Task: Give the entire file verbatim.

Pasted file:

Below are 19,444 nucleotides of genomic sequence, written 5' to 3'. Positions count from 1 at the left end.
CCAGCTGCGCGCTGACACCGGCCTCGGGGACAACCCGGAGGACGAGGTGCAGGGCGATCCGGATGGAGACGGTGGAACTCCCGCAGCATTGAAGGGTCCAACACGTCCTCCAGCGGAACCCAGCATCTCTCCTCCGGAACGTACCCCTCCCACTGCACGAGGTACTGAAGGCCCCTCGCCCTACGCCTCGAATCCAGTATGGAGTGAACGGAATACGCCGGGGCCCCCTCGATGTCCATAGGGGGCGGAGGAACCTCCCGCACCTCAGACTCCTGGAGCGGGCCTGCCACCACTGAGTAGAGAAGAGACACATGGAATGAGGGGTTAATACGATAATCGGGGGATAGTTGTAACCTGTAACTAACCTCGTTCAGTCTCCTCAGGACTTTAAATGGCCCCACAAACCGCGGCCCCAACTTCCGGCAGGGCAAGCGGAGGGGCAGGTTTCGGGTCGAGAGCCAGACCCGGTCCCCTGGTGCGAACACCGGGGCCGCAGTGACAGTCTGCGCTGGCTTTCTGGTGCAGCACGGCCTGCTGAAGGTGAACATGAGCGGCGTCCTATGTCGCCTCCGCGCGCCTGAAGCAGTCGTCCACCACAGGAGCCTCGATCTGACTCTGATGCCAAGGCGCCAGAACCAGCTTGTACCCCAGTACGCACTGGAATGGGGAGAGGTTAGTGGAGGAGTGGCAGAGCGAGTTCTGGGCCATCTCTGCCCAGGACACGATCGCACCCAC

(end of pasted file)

Below are 19,444 nucleotides of genomic sequence, written 5' to 3'. Positions count from 1 at the left end.
CCAGCTGCGCGCTGACACCGGCCTCGGGGACAACCCGGAGGACGAGGTGCAGGGCGATCCGGATGGAGACGGTGGAACTCCCGCAGCATTGAAGGGTCCAACACGTCCTCCAGCGGAACCCAGCATCTCTCCTCCGGAACGTACCCCTCCCACTGCACGAGGTACTGAAGGCCCCTCGCCCTACGCCTCGAATCCAGTATGGAGTGAACGGAATACGCCGGGGCCCCCTCGATGTCCATAGGGGGCGGAGGAACCTCCCGCACCTCAGACTCCTGGAGCGGGCCTGCCACCACTGAGTAGAGAAGAGACACATGGAATGAGGGGTTAATACGATAATCGGGGGATAGTTGTAACCTGTAACTAACCTCGTTCAGTCTCCTCAGGACTTTAAATGGCCCCACAAACCGCGGCCCCAACTTCCGGCAGGGCAAGCGGAGGGGCAGGTTTCGGGTCGAGAGCCAGACCCGGTCCCCTGGTGCGAACACCGGGGCCGCAGTGACAGTCTGCGCTGGCTTTCTGGTGCAGCACGGCCTGCTGAAGGTGAACATGAGCGGCGTCCTATGTCGCCTCCGCGCGCCTGAAGCAGTCGTCCACCACAGGAGCCTCGATCTGACTCTGATGCCAAGGCGCCAGAACCAGCTTGTACCCCAGTACGCACTGGAATGGGGAGAGGTTAGTGGAGGAGTGGCAGAGCGAGTTCTGGGCCATCTCTGCCCAGGACACGATCGCACCCAC